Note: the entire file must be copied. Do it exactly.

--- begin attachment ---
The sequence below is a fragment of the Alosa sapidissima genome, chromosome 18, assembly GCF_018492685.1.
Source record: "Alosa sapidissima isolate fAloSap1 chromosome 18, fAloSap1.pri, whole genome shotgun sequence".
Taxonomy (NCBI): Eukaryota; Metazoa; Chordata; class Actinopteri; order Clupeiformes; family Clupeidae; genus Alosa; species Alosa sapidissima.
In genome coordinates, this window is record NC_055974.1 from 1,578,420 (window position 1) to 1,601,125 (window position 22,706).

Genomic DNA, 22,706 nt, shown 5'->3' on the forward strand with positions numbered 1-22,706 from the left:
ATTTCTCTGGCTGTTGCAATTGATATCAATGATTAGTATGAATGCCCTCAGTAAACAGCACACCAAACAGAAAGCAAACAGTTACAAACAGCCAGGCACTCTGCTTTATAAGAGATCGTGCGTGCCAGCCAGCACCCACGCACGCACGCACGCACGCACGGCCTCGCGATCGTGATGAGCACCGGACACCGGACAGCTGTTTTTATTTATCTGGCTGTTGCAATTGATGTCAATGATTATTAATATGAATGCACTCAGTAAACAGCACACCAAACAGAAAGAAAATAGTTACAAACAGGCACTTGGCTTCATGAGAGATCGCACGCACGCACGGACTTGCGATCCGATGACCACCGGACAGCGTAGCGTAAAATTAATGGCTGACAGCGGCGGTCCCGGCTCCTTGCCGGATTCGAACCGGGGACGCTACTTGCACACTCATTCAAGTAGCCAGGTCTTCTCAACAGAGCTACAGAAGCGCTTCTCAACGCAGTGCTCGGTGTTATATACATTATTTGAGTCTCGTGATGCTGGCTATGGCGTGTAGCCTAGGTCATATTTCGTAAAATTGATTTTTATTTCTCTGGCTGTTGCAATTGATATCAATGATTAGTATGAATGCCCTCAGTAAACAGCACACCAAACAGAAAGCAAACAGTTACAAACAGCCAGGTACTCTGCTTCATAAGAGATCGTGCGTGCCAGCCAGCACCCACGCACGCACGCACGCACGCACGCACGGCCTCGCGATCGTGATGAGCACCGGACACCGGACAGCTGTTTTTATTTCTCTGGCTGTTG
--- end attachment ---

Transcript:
The sequence below is a fragment of the Alosa sapidissima genome, chromosome 18, assembly GCF_018492685.1.
Source record: "Alosa sapidissima isolate fAloSap1 chromosome 18, fAloSap1.pri, whole genome shotgun sequence".
Taxonomy (NCBI): Eukaryota; Metazoa; Chordata; class Actinopteri; order Clupeiformes; family Clupeidae; genus Alosa; species Alosa sapidissima.
In genome coordinates, this window is record NC_055974.1 from 1,578,420 (window position 1) to 1,601,125 (window position 22,706).

Genomic DNA, 22,706 nt, shown 5'->3' on the forward strand with positions numbered 1-22,706 from the left:
ATTTCTCTGGCTGTTGCAATTGATATCAATGATTAGTATGAATGCCCTCAGTAAACAGCACACCAAACAGAAAGCAAACAGTTACAAACAGCCAGGCACTCTGCTTTATAAGAGATCGTGCGTGCCAGCCAGCACCCACGCACGCACGCACGCACGCACGGCCTCGCGATCGTGATGAGCACCGGACACCGGACAGCTGTTTTTATTTATCTGGCTGTTGCAATTGATGTCAATGATTATTAATATGAATGCACTCAGTAAACAGCACACCAAACAGAAAGAAAATAGTTACAAACAGGCACTTGGCTTCATGAGAGATCGCACGCACGCACGGACTTGCGATCCGATGACCACCGGACAGCGTAGCGTAAAATTAATGGCTGACAGCGGCGGTCCCGGCTCCTTGCCGGATTCGAACCGGGGACGCTACTTGCACACTCATTCAAGTAGCCAGGTCTTCTCAACAGAGCTACAGAAGCGCTTCTCAACGCAGTGCTCGGTGTTATATACATTATTTGAGTCTCGTGATGCTGGCTATGGCGTGTAGCCTAGGTCATATTTCGTAAAATTGATTTTTATTTCTCTGGCTGTTGCAATTGATATCAATGATTAGTATGAATGCCCTCAGTAAACAGCACACCAAACAGAAAGCAAACAGTTACAAACAGCCAGGTACTCTGCTTCATAAGAGATCGTGCGTGCCAGCCAGCACCCACGCACGCACGCACGCACGCACGCACGGCCTCGCGATCGTGATGAGCACCGGACACCGGACAGCTGTTTTTATTTCTCTGGCTGTTG